Column - Another BRIC in the wall: India primed for growth
CHICAGO (Reuters) - Although the world's largest democracy has been hobbled by inflation, a declining currency and difficult business environment, the pro-business Bharatiya Janata Party that just won an epic election in India has engendered optimism that the country can turn around its sagging economic scenario.
It's time to increase your exposure to India's stock market.
The timing is good with equities in India perking up of late, something that isn't happening in the other "BRIC" emerging markets of Brazil, Russia and China.
The $1 billion WisdomTree India Earnings ETF, the largest exchange-traded fund investing in Indian stocks, has climbed 27 percent over the past 12 months through May 23 and is up 31 percent year-to-date. The fund holds large companies such as Reliance Industries Ltd, Infosys Ltd and Tata Motors Ltd. It charges 0.83 percent for annual management expenses.
For a play in smaller Indian companies, consider the Market Vectors India Small-Cap ETF, up nearly 40 percent over the past 12 months and nearly 55 percent year-to-date. It costs 0.93 percent annually for expenses and holds stocks such as Apollo Tyres Ltd, Ramco Cements Ltd and Hexaware Technologies Ltd.
NEEDS FOR GROWTH
Before digging in too deeply, be aware of the risks of investing in India. The bureaucratic business environment is tough to navigate, as well as corrupt. And the Indian economy is still sluggish - in the last fiscal year, growth slowed to a 10-year low of 4.5 percent from a high of 10.4 percent in 2010, according to The World Bank.
If new Prime Minister Narendra Modi can pull off a turnaround, demand will increase for banking services/credit, construction, consumer goods and vehicles. The Modi-led BJP government may also ramp up trade with China and other growing Asian economies.
Inflation, hovering around 10 percent, continues to hamper the Indian economy. The central bank has raised interest rates three times since September 2013. Along with a pronounced drop in the rupee against the U.S. dollar, the country has been stung by the U.S. Federal Reserve's pullback on its bond-buying stimulus, which had pumped billions into developing nations like India.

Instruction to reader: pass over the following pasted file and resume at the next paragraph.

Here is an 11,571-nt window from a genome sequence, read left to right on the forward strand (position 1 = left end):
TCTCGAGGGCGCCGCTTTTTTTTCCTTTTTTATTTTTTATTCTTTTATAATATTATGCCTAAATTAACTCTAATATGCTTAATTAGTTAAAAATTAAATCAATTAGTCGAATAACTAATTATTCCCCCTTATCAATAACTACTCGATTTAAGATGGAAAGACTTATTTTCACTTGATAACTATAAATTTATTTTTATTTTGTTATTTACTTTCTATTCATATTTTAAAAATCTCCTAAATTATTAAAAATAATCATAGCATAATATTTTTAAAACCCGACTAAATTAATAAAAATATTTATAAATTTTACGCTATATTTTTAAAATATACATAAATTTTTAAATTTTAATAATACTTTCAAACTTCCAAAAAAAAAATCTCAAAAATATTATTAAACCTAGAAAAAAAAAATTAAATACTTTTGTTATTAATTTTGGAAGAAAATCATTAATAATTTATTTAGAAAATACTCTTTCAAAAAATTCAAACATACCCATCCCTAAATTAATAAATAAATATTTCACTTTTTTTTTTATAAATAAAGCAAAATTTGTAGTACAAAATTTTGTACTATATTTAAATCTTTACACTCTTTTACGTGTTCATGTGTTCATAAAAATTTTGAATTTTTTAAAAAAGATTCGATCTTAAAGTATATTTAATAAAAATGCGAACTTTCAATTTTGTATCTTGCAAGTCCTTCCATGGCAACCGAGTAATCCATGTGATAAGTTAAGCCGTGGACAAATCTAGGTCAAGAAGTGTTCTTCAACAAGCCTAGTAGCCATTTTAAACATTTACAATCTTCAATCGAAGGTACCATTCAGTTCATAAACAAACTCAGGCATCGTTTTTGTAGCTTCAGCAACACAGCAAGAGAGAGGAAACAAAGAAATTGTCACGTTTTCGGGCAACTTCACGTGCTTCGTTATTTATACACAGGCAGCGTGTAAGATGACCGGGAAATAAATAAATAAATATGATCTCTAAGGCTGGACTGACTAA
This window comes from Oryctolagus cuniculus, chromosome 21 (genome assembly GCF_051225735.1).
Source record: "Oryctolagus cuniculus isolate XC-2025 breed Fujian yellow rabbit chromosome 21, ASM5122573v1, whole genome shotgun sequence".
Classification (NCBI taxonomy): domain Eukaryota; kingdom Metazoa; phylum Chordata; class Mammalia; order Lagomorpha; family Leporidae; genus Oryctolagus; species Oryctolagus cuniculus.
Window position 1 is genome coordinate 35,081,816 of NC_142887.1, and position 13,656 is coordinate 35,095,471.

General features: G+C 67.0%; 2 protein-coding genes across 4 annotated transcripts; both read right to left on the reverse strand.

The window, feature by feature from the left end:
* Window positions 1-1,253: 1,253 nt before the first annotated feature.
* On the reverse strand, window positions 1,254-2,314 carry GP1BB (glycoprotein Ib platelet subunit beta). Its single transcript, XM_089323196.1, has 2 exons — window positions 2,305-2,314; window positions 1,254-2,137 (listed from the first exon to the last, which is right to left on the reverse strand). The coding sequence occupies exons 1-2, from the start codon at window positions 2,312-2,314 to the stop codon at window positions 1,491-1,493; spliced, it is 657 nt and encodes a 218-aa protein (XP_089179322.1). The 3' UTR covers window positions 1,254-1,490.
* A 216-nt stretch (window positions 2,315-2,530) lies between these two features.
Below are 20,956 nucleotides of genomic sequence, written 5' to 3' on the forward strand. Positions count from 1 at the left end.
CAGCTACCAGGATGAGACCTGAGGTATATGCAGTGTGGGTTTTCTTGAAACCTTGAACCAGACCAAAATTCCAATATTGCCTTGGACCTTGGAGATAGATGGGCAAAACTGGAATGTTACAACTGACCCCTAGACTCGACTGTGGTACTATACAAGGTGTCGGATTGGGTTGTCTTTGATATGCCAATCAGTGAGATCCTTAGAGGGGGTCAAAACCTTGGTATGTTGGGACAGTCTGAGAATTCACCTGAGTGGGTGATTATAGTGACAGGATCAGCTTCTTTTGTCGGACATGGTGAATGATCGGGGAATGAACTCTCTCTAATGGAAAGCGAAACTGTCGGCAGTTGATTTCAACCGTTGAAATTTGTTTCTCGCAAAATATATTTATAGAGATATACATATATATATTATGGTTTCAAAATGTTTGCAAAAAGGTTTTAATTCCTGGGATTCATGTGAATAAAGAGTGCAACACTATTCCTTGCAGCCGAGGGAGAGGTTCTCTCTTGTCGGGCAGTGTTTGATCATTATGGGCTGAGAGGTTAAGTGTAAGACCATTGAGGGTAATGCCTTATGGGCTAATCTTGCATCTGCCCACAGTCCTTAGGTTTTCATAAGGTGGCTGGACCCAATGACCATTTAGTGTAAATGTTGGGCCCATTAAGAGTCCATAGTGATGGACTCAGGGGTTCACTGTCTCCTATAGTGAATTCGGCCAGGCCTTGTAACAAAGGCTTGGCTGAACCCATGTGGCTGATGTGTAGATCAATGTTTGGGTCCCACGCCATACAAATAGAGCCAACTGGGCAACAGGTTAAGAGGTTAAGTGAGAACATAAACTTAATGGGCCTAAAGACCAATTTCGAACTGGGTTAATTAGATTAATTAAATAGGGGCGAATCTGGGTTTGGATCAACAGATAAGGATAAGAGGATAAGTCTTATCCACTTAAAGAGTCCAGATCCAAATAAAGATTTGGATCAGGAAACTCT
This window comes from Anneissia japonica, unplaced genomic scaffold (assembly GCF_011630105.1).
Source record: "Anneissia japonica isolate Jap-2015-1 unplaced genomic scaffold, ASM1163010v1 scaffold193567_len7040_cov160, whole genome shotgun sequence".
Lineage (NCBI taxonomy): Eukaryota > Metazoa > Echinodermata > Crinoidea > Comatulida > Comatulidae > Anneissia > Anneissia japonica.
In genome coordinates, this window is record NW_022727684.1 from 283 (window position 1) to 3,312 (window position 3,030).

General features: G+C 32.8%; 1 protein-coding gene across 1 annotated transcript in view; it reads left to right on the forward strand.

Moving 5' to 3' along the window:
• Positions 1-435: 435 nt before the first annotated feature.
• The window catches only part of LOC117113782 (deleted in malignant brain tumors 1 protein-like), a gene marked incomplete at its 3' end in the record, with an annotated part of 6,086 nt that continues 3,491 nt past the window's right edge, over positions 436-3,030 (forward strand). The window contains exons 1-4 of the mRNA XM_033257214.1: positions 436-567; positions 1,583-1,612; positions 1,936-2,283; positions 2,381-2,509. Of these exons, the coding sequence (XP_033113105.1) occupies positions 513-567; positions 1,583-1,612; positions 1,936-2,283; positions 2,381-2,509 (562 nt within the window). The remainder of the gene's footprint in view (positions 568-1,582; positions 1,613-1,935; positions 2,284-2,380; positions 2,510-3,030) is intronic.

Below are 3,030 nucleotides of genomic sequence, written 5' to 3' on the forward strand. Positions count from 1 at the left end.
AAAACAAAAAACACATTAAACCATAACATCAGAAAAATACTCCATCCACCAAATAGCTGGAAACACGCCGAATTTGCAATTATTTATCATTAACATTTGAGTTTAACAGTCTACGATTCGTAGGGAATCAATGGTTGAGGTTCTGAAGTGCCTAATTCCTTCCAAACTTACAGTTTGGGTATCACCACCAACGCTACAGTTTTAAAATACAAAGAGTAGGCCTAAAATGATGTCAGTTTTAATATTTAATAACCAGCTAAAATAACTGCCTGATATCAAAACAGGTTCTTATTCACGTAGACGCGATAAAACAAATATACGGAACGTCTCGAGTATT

Neena Mishra, director of ETF Research for Zacks Investments in Chicago, sees India as a good long-term investment since renowned economist Raghuram Rajan took over as the governor of the central bank of India.
"The central bank has taken a number of positive steps in the past few months, towards bringing down inflation, liberalizing financial markets and strengthening the monetary policy framework," Mishra says.
Although tangible economic progress has been seen as slow to Western eyes, India's development and social progress is largely a success story that will accelerate if economic growth picks up.
More than 50 million people were lifted out of poverty as India's share of global domestic product rose from 1.8 percent to 2.7 percent, the World Bank reports. Growth is expected to increase to nearly 5 percent in the most recent fiscal year; to almost 6 percent in the 2014-2015 fiscal year; and 6.5 percent the following year. If those forecasts prove true, India would trail only China as the largest and fastest-growing developing country.
While India's reboot could take years, keep in mind stocks listed on Indian exchanges will continue to be volatile. The WisdomTree fund's returns, for example, have been all over the board. After climbing 95 percent and 20 percent in 2009 and 2010, respectively, the fund lost 40 percent in 2011 and 9 percent last year after gaining 25 percent in 2012.
That means India shouldn't dominate your global stock holdings, but represent a "satellite" position that includes other emerging economies.
(Follow us @ReutersMoney or here; Editing by Beth Pinsker, Lauren Young and Nick Zieminski)
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Prime Minister Narendra Modi has a long list of pro-growth measures to implement over the next four months, but time may have already run out to breathe enough life into the economy to meet the tough 2014/15 fiscal deficit target without cuts. Article